13. Hallo

    Hallo and thanks for the warm welcome. Yes indeed at the very beginning I met a highly skilled but controversial Chi Gung and T'ai Chi master called Chee Soo. I can tell you what I experienced with him but some people will probably laugh at it, but I'll tell you anyway. I went to his classes in the local town because I was doing a degree in western philosophy and I was also interested in esoteric matters in particular Eastern philosophy and meditation. I felt that western philosophy was based solely around linguistic analysis with too much emphasis on logic and in essence was not pragmatic. When I went to Chee Soo's Tai Chi and Chi Gung class he asked my why I was there and I asked him if he taught Taoism, he said 'That's ALL we teach', so I stuck with it. He would often perform various feats in his classes but with my initially skeptical viewpoint I though that they were tricks setup in advance to lure the gullible. One such ability he had was to apparently push people off balance without touching them. ie from a distance. Then one day I was at his evening class and we were practicing an exercise in partners which is designed to improve the stance and cultivate energy by pushing against the partner using Chi rather than physical strength, but with contact of course. He came over to us and didn't say a word but motioned for me to put my hands up. I thought to myself that he was an old man and I wasn't going to let him push me over because I was young and quite strong, so I dug in. Sure enough I felt him starting to push me and after a minute or so my legs began to buckle with the force and I went over, as I started to fall I opened my eyes and to my complete surprise he was standing several feet away and pointing his finger at me. Even though there was no contact I could feel his finger nail digging into my palm. I fell on the floor with the force of the push with was overwhelming and I was stunned, I couldn't speak and I looked up at the other students who had gathered round to watch. One of them just looked at me and nodded. The old man wandered off and I watched him do exactly the same thing with several other people, each time no contact and the same kind of reaction. Well I told my students in another class and as you can imagine there was something of a skeptical reaction and they wanted to know if they could see the same thing, well the upshot of it was that several of them turned up at the weekend class. Well during the class the old man sent the senior students out and we went to train on the grass outside. At tea break my students came running out saying 'He did it'. They all seemed amazed, the old man had walked in without saying a word and held his hands up, everyone in the room, about a hundred people, took a step back. They reported to me they had felt like they had been pushed in the chest and had to step back or they would have fallen over. Many of them were beginners and hadn't been primed in any way, all of them, skeptics and so on, one was even a professor from the local university, reported the same experience and none of them could explain it. Now I'm sure some will say it was hypnosis or weak minded converts bowing to the master's will, but I have seen this same kind of demonstration done many times since, and so have many other people, and there's no way even the most skilled hypnotist could affect an entire room of unselected, unprimed people to display such a forceful reaction. And I have since met many, many people who experienced exactly the same or similar types of experiences with this man. Well I was scanning some Taoist forums recently and I saw a reference to a website that said very much the same kind of thing, although this was years before I started training, written by someone who only trained with the old man in Chi Gung for a year or so. Have a read of it and judge for yourself.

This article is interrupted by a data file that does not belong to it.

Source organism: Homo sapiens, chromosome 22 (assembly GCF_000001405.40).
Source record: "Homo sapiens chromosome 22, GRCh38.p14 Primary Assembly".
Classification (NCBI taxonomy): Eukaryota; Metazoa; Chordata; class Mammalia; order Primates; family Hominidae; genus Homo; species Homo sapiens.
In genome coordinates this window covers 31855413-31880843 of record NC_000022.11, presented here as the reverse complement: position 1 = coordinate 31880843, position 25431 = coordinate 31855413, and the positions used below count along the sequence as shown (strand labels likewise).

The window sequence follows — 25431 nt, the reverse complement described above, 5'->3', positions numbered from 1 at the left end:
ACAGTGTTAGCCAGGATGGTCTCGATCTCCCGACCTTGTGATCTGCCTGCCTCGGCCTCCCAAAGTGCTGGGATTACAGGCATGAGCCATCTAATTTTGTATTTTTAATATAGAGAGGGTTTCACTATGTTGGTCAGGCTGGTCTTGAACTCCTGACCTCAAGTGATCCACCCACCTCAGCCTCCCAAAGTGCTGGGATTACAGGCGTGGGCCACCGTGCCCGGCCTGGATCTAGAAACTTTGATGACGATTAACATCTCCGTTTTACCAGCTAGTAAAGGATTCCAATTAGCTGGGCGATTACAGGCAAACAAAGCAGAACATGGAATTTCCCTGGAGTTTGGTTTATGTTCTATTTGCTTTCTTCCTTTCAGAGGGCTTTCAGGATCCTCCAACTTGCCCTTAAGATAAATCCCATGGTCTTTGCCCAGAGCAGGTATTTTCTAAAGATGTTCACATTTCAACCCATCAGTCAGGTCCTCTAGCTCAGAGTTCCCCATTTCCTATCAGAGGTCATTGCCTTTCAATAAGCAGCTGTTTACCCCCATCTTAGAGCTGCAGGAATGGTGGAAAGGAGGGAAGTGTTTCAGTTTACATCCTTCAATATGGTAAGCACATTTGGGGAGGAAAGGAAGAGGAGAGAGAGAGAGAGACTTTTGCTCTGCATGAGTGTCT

14. Hallo

    Hi I am a newbie to the forum. I have been studying Taoism for twenty five years and I teach Tai chi, Chi Gung, Kung Fu and Traditional Chinese medicine including eight principles and five elements methods. I am particularly interested in Taoist Alchemy, Tao Yin and Chi Gung and I have contributed to some articles on Wikipedia. My current area of interest is the Taoist stone carving in the White Clouds Temple in Beijing and the various translations referring to it regarding the 'microcosmic orbit' energy circulation and meditation method for example 'Secret of the Golden Flower', Doctrine of the Elixir and The Hundred Questions.